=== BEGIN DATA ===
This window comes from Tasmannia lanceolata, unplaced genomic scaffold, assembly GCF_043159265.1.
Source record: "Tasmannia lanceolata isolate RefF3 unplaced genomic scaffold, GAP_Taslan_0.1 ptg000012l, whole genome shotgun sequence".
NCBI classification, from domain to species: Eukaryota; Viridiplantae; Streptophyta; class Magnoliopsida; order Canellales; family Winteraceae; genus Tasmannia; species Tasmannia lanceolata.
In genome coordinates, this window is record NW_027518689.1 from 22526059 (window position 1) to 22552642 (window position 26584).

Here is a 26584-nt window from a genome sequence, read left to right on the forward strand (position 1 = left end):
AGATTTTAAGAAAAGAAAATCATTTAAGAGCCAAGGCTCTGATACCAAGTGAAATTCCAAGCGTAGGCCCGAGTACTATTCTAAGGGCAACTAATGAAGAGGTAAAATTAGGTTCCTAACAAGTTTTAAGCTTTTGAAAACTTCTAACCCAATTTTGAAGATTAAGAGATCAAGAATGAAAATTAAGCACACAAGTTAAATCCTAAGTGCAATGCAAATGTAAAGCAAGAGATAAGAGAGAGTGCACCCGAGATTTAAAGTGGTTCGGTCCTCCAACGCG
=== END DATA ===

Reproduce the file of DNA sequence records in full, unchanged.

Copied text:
This window comes from Tasmannia lanceolata, unplaced genomic scaffold, assembly GCF_043159265.1.
Source record: "Tasmannia lanceolata isolate RefF3 unplaced genomic scaffold, GAP_Taslan_0.1 ptg000012l, whole genome shotgun sequence".
NCBI classification, from domain to species: Eukaryota; Viridiplantae; Streptophyta; class Magnoliopsida; order Canellales; family Winteraceae; genus Tasmannia; species Tasmannia lanceolata.
In genome coordinates, this window is record NW_027518689.1 from 22526059 (window position 1) to 22552642 (window position 26584).

Here is a 26584-nt window from a genome sequence, read left to right on the forward strand (position 1 = left end):
AGATTTTAAGAAAAGAAAATCATTTAAGAGCCAAGGCTCTGATACCAAGTGAAATTCCAAGCGTAGGCCCGAGTACTATTCTAAGGGCAACTAATGAAGAGGTAAAATTAGGTTCCTAACAAGTTTTAAGCTTTTGAAAACTTCTAACCCAATTTTGAAGATTAAGAGATCAAGAATGAAAATTAAGCACACAAGTTAAATCCTAAGTGCAATGCAAATGTAAAGCAAGAGATAAGAGAGAGTGCACCCGAGATTTAAAGTGGTTCGGTCCTCCAACGCG